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Matt Weinstock

July 3, 2007 |  7:54 am

Matt_weinstockd July 3, 1957

 We have on our hands today a taxpayer in that happy frame of mind known as irate.

He is enraged because he finds himself helpless at fighting City Hall.

Half a dozen years ago he bought a home in the Hollywood Hills. It wasn't new, but he and his wife envisioned that it could be made into their dream home.

They put every cent they could spare into modernizing it and worked like slaves repainting, landscaping and putting in brick walks. They even went to night school to learn of cabinetwork. It was a labor of love.

About a year ago, a bulldozer appeared nearby and carved out a ledge on the hillside and soon there was erected a house sometimes referred to as "chicken coop modern." It was promptly sold.

A few months later, the same builder put up another and sold it and now a third is under construction.

1957_0628_ad_stack The indignant homeowner and his neighbors complained about these cheap, unorthodox homes. They were particularly irked because the builder seemed able to get away with certain techniques in construction that they had not.

They learned that the only restriction on building in the section was that homes must cost not less than $5,000. The ordinance so stating went into effect in 1923. The law is ridiculously outdated, of course. You can hardly build a garage today for $5,000.

Here's the angry homeowner's plaint:

"A man who buys a home to live in is at the mercy of these fast-buck guys who grab up vacant land and build these chicken-coop homes on speculation. It's beside the point that such houses cause the neighborhood to decline and run down property values. What is needed down at City Hall is a new conception of home ownership. It's about time they rewrote the property and building laws to protect the homeowner. But he's only the poor chump who gets nicked for every tax raise. Nothing is ever done for him. He's stuck."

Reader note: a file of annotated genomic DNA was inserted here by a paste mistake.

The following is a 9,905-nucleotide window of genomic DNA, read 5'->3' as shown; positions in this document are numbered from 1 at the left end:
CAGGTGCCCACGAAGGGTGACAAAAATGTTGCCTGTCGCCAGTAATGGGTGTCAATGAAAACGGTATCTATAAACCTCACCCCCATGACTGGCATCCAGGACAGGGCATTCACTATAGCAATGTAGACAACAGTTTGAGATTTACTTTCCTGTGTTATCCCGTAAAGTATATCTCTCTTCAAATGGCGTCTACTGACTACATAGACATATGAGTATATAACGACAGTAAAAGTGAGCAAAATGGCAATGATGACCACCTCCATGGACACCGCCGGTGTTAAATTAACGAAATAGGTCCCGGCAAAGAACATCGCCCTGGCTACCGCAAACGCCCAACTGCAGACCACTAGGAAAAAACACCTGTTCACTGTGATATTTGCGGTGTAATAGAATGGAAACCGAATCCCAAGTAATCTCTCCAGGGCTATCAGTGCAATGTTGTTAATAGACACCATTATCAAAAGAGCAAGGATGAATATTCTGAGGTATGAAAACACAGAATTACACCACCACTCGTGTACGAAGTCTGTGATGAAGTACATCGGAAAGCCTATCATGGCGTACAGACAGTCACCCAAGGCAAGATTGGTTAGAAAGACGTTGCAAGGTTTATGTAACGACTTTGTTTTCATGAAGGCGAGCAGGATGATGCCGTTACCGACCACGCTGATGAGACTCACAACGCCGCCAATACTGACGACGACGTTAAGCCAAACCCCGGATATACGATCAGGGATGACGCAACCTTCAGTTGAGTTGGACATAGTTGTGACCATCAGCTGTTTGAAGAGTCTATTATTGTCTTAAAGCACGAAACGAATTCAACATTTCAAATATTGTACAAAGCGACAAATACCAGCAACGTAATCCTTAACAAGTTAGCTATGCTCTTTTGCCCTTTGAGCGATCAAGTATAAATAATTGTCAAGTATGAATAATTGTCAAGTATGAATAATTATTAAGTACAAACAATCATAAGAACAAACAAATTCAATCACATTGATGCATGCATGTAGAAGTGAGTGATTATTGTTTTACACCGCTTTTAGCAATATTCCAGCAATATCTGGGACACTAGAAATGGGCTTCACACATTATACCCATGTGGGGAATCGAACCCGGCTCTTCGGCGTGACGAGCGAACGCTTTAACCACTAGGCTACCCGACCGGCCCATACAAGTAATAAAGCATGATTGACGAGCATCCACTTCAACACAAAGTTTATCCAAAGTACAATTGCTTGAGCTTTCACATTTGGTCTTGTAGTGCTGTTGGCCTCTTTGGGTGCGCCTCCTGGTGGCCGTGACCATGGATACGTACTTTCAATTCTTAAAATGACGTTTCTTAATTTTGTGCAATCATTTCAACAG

Is that an echo I hear?

THE BEAUTY contest season is upon us. Everywhere you turn, it seems, smiling girls in unswimmable swimsuits are parading. Don't get me wrong, I'm not knocking it.

Once such event was held in a mountain resort a few days ago and as a bevy--I think the word is bevy--swished past the judges a boy of 5 was overheard by Lee Austin inquiring in an awed voice:

"Mommy, are you going to do this too?"

THE FLOWERS will continue to bloom in the spring, the birds will continue to be on the wing, but things will not be the same up on Mulholland Drive, for lo these many years a hallowed rendezvous for neckers.

About a week ago, advises Carol Sugar in horror, they put a traffic signal at Mulholland and Beverly Glen Boulevard. Imagine young couples trying to whisper sweet nothings in the moonlight as a traffic light winks green, yellow and red at them. It could give them a complex as if Big Brother were watching.

TRAFFIC casualties are hardly news any more, they're taking for granted--except by the victims and their loved ones.

William DeLair took his wife to an Eastern Star meeting a few nights ago at Masonic Hall on Daly Street. He was waiting outside for the meeting to end so he could take her home when he was struck by an auto and killed. In this case the tragedy was deeper than most. Mrs. DeLair is blind.

MISCELLANY-- Big uproar among the ladies who save Green Stamps. They're discovering inflation has hit the premiums and for their precious books of stamps they get, say a two-quart stew pan instead of a three-quart one. . . Statistic for tomorrow: In 1903, according to the Safety Council, 466 persons were killed by fireworks, 400 in auto crashes. Last year one person died of fireworks injuries, approximately 40,000 in auto crashes. . . When the boss returned from his vacation the other day in a midtown office the help was all wearing black mourning bands on their sleeves as a gag. He didn't think it was funny.